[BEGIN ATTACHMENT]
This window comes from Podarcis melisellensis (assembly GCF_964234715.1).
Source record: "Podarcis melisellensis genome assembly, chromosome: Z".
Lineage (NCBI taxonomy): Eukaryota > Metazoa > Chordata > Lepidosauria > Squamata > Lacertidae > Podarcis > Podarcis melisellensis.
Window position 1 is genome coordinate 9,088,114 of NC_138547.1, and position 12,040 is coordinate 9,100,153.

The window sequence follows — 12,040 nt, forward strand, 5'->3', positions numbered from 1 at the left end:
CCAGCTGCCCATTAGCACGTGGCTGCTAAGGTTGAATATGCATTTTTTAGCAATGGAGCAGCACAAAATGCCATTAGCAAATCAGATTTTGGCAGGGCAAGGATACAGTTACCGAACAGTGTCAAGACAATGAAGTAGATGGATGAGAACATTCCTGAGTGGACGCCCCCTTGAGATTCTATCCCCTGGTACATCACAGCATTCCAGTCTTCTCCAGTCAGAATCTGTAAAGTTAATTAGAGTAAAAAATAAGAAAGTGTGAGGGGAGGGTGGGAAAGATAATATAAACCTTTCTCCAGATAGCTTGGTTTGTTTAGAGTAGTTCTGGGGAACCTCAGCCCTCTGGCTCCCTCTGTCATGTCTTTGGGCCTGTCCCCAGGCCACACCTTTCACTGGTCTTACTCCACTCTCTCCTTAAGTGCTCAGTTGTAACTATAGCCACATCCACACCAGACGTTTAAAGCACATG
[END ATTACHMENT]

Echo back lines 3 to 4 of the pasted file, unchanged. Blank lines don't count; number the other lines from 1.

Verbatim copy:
Lineage (NCBI taxonomy): Eukaryota > Metazoa > Chordata > Lepidosauria > Squamata > Lacertidae > Podarcis > Podarcis melisellensis.
Window position 1 is genome coordinate 9,088,114 of NC_138547.1, and position 12,040 is coordinate 9,100,153.